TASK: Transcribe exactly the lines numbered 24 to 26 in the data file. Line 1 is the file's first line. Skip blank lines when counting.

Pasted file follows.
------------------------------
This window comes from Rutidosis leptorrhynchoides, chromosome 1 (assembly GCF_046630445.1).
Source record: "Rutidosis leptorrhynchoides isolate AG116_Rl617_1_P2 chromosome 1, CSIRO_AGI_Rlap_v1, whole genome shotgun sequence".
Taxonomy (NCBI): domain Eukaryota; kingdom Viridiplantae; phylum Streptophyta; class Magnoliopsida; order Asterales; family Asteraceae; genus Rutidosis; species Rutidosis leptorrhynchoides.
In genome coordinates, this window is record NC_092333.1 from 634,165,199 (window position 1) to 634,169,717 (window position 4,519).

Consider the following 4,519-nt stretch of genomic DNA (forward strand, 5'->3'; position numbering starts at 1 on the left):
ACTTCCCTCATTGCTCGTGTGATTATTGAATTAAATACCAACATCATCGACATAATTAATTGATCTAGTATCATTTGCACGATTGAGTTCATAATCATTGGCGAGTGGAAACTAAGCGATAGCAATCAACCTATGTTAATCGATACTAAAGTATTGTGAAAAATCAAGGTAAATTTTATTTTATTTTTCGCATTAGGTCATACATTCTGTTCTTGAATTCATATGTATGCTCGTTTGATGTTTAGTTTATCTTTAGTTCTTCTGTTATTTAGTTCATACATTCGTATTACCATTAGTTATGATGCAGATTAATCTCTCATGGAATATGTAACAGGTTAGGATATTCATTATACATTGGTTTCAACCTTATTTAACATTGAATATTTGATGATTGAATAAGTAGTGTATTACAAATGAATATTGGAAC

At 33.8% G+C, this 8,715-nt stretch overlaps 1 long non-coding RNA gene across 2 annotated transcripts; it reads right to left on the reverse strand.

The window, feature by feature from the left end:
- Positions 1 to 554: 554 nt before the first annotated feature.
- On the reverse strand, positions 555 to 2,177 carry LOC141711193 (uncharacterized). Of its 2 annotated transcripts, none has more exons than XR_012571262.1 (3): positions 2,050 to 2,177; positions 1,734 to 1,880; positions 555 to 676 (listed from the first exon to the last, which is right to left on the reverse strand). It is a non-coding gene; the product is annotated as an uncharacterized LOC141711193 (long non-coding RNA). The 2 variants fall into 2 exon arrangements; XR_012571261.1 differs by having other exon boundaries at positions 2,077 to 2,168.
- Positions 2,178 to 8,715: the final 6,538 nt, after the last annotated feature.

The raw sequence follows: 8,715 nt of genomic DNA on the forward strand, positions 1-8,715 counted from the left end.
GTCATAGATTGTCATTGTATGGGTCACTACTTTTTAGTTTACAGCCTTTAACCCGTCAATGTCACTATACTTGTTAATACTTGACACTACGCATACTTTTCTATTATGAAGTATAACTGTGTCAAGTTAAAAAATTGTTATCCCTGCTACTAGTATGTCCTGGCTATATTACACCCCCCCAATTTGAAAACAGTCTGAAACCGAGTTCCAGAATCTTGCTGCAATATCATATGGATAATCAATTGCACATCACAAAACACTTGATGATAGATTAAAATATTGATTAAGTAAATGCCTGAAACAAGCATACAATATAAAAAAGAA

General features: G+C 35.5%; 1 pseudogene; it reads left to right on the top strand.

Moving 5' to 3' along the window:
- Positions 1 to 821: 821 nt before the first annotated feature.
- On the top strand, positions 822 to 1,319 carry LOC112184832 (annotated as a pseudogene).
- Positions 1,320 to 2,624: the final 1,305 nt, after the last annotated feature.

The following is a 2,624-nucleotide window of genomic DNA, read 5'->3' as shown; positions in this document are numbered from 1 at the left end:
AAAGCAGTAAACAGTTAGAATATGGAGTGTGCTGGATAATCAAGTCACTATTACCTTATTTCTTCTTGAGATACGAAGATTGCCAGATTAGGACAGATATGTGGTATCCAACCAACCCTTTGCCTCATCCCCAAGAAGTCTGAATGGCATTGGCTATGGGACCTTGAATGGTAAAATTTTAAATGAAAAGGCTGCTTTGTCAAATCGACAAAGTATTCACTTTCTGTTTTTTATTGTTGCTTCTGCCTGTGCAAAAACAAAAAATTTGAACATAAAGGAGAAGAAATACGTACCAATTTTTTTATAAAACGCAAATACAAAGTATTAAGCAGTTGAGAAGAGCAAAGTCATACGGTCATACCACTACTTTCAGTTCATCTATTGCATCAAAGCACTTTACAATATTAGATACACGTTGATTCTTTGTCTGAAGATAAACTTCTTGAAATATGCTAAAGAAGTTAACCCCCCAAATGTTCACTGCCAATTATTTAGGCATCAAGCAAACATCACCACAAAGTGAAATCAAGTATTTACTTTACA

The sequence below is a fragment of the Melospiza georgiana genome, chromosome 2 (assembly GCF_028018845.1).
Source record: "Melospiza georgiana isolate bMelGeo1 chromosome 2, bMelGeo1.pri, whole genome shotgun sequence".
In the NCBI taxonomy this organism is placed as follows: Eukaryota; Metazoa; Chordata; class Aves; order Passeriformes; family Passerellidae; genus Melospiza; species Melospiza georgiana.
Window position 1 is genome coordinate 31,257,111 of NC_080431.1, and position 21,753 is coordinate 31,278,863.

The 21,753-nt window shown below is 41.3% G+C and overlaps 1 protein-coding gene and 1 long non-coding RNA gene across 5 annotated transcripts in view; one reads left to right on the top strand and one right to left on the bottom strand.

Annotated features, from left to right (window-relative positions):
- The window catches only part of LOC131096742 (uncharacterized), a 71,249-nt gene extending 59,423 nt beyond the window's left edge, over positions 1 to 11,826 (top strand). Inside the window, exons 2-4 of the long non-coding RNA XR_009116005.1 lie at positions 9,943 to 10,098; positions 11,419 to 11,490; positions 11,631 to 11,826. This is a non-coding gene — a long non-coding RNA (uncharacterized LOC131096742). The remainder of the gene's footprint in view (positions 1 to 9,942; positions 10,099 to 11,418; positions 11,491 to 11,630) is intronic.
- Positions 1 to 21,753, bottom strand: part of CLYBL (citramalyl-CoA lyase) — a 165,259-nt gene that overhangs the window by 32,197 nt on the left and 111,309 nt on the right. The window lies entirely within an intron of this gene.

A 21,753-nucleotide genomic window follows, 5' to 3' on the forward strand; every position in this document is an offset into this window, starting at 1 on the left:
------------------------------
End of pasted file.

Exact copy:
Window position 1 is genome coordinate 31,257,111 of NC_080431.1, and position 21,753 is coordinate 31,278,863.

The 21,753-nt window shown below is 41.3% G+C and overlaps 1 protein-coding gene and 1 long non-coding RNA gene across 5 annotated transcripts in view; one reads left to right on the top strand and one right to left on the bottom strand.

Annotated features, from left to right (window-relative positions):